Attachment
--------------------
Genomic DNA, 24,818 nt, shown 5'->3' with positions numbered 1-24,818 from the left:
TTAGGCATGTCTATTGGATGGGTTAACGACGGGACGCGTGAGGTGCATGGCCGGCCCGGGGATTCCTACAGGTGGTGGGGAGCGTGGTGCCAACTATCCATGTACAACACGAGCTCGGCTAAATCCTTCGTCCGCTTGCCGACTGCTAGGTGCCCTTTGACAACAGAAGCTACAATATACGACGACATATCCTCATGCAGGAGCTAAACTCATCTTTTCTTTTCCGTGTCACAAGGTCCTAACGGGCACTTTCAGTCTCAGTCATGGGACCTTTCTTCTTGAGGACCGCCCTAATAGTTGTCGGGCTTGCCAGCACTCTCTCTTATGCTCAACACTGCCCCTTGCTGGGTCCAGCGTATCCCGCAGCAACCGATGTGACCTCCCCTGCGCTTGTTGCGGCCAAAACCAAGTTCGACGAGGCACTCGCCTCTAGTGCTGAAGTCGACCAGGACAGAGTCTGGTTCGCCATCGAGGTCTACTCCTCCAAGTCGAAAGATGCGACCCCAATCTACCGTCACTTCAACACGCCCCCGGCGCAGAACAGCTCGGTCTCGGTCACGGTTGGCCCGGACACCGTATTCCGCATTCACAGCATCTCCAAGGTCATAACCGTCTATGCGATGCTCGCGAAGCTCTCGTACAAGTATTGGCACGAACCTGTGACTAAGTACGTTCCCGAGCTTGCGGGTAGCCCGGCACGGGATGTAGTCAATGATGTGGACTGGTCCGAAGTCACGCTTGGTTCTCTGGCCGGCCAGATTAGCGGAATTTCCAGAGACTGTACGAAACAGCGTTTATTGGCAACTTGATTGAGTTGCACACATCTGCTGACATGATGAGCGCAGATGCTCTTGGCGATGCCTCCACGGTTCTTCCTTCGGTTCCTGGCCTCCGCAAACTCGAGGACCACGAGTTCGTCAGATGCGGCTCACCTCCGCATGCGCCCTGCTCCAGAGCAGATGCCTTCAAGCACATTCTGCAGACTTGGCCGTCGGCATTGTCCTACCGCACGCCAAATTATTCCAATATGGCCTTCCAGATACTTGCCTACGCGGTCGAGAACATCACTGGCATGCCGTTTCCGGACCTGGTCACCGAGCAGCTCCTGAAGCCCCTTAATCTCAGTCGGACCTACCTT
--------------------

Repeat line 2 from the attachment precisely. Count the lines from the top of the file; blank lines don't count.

TTAGGCATGTCTATTGGATGGGTTAACGACGGGACGCGTGAGGTGCATGGCCGGCCCGGGGATTCCTACAGGTGGTGGGGAGCGTGGTGCCAACTATCCATGTACAACACGAGCTCGGCTAAATCCTTCGTCCGCTTGCCGACTGCTAGGTGCCCTTTGACAACAGAAGCTACAATATACGACGACATATCCTCATGCAGGAGCTAAACTCATCTTTTCTTTTCCGTGTCACAAGGTCCTAACGGGCACTTTCAGTCTCAGTCATGGGACCTTTCTTCTTGAGGACCGCCCTAATAGTTGTCGGGCTTGCCAGCACTCTCTCTTATGCTCAACACTGCCCCTTGCTGGGTCCAGCGTATCCCGCAGCAACCGATGTGACCTCCCCTGCGCTTGTTGCGGCCAAAACCAAGTTCGACGAGGCACTCGCCTCTAGTGCTGAAGTCGACCAGGACAGAGTCTGGTTCGCCATCGAGGTCTACTCCTCCAAGTCGAAAGATGCGACCCCAATCTACCGTCACTTCAACACGCCCCCGGCGCAGAACAGCTCGGTCTCGGTCACGGTTGGCCCGGACACCGTATTCCGCATTCACAGCATCTCCAAGGTCATAACCGTCTATGCGATGCTCGCGAAGCTCTCGTACAAGTATTGGCACGAACCTGTGACTAAGTACGTTCCCGAGCTTGCGGGTAGCCCGGCACGGGATGTAGTCAATGATGTGGACTGGTCCGAAGTCACGCTTGGTTCTCTGGCCGGCCAGATTAGCGGAATTTCCAGAGACTGTACGAAACAGCGTTTATTGGCAACTTGATTGAGTTGCACACATCTGCTGACATGATGAGCGCAGATGCTCTTGGCGATGCCTCCACGGTTCTTCCTTCGGTTCCTGGCCTCCGCAAACTCGAGGACCACGAGTTCGTCAGATGCGGCTCACCTCCGCATGCGCCCTGCTCCAGAGCAGATGCCTTCAAGCACATTCTGCAGACTTGGCCGTCGGCATTGTCCTACCGCACGCCAAATTATTCCAATATGGCCTTCCAGATACTTGCCTACGCGGTCGAGAACATCACTGGCATGCCGTTTCCGGACCTGGTCACCGAGCAGCTCCTGAAGCCCCTTAATCTCAGTCGGACCTACCTT